Longacre Theatre
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Longacre Theatre

Coordinates: 40°45?37.5?N 73°59?08.73?W / 40.760417°N 73.9857583°W / 40.760417; -73.9857583

Longacre Theatre
The Longacre Theatre - The Prom (48193461707).jpg
The Prom, 2019
Address220 West 48th Street
Manhattan, New York City
United States
OwnerThe Shubert Organization
DesignationBroadway theatre
Capacity1091
Opened1913
Years active1913-present
Website
shubert.nyc/theatres/longacre/

The Longacre Theatre is a Broadway theatre located at 220 West 48th Street in Midtown Manhattan.

History

Designed by architect Henry Beaumont Herts in 1912, the theatre was named for Longacre Square, the original name for Times Square. The French neo-classical building was constructed by impresario Harry Frazee, better remembered as the owner of the Boston Red Sox who, needing money for his theatrical ventures, sold Babe Ruth's contract to the New York Yankees. A curse allegedly lingered on the theatre as a result, and there was a time in which superstitious producers avoided it for fear they would be backing a flop, as noted by William Goldman in his book The Season: A Candid Look at Broadway. Despite the rumor, a large number of performers who have appeared on stage here have taken home a Tony Award for their efforts.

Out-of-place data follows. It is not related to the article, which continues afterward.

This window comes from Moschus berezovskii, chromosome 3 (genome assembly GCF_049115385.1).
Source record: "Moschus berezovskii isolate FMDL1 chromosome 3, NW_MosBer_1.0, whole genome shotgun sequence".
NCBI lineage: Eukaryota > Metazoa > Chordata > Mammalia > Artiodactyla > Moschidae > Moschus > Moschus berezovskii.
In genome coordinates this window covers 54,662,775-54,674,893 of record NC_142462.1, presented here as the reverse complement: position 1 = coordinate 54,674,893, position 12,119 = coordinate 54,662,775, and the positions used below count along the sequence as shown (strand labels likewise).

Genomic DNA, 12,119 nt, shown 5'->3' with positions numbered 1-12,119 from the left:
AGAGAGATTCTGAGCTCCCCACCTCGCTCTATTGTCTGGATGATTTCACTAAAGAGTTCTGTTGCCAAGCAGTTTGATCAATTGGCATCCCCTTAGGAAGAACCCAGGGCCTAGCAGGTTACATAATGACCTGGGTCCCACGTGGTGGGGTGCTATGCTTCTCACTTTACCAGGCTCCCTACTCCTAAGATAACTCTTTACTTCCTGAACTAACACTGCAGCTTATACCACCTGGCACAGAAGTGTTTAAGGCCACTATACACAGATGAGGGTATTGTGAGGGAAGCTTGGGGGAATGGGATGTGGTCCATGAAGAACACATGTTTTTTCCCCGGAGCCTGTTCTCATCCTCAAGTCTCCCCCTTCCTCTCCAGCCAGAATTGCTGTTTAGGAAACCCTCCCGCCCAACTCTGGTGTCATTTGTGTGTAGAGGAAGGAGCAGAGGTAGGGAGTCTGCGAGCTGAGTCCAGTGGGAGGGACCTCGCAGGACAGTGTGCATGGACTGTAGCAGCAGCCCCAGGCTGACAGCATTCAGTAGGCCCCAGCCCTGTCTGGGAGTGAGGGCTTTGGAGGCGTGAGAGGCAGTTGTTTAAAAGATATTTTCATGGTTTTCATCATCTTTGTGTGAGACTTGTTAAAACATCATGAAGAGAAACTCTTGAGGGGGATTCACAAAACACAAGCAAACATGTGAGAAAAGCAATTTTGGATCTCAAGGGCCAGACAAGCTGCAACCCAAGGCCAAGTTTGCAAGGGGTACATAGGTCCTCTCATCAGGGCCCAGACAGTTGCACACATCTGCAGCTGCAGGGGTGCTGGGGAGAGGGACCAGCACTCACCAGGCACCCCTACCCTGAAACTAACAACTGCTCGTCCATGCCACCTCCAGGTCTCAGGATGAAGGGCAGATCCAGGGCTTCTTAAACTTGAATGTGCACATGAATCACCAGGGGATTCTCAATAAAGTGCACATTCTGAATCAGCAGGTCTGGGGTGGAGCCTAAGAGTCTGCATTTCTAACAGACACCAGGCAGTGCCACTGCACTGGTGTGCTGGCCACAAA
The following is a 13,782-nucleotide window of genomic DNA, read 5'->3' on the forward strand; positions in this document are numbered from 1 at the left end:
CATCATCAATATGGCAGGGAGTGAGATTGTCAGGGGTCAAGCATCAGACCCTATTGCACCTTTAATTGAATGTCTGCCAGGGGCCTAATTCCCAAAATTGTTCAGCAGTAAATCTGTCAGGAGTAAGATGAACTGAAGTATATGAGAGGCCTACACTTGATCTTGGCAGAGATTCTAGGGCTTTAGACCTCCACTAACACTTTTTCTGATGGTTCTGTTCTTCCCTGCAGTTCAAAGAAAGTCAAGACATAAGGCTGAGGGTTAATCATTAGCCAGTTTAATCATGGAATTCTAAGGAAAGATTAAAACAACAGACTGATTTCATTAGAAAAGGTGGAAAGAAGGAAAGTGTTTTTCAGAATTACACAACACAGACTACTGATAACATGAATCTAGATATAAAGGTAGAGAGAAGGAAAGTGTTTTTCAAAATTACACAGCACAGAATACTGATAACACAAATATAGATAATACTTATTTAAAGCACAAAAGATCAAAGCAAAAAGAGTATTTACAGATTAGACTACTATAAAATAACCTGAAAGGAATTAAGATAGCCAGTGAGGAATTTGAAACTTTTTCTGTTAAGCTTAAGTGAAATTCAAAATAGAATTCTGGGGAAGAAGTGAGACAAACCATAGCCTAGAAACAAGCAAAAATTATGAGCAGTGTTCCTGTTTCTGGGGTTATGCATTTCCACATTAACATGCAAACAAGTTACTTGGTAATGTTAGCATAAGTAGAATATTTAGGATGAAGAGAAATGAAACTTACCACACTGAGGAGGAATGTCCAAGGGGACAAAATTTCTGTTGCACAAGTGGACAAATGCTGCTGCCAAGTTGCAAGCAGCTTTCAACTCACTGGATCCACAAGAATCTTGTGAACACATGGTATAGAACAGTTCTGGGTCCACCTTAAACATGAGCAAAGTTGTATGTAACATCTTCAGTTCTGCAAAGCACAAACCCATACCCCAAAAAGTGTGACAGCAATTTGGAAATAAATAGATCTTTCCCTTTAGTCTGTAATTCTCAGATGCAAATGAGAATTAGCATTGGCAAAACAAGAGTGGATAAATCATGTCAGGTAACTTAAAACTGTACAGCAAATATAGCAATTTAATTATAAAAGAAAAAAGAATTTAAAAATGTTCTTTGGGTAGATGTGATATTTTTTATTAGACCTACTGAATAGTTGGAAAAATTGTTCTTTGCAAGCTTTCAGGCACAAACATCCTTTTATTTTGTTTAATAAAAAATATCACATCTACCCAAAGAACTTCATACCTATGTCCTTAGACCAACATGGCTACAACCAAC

The Longacre's first show was a production of the William Hurlbut-Frances Whitehouse comedy Are You a Crook?, which opened on May 1, 1913. With the exception of its use as a radio and television studio in the mid-1940s to early 1950s, the theatre has operated as a legitimate Broadway venue.

In 2019, Broadway's first-known onstage wedding happened at the Longacre; it was a wedding between two women, and was also Broadway's first-known onstage same-sex wedding.[1]

Notable productions

Box office record

The Broadway production of A Bronx Tale achieved the box office record for the Longacre Theatre in January 2017. The production grossed $1,293,151.00 over nine performances, for the week ending January 1, 2017.[]

References

  1. ^ Gilchrist, Tracy E. "The Prom Makes Broadway Herstory by Ending in Actual Same-Sex Marriage". Advocate.com. Retrieved .
  2. ^ Gans, Andrew (August 12, 2019). "Diana Musical, About Late Princess Diana, Will Play Broadway". Playbill. Retrieved .
  • Parker, John, ed. (1947). Who's Who in the Theatre (10th ed.). London. p. 1184.

External links


  This article uses material from the Wikipedia page available here. It is released under the Creative Commons Attribution-Share-Alike License 3.0.

Longacre_Theatre
 



 



 
Music Scenes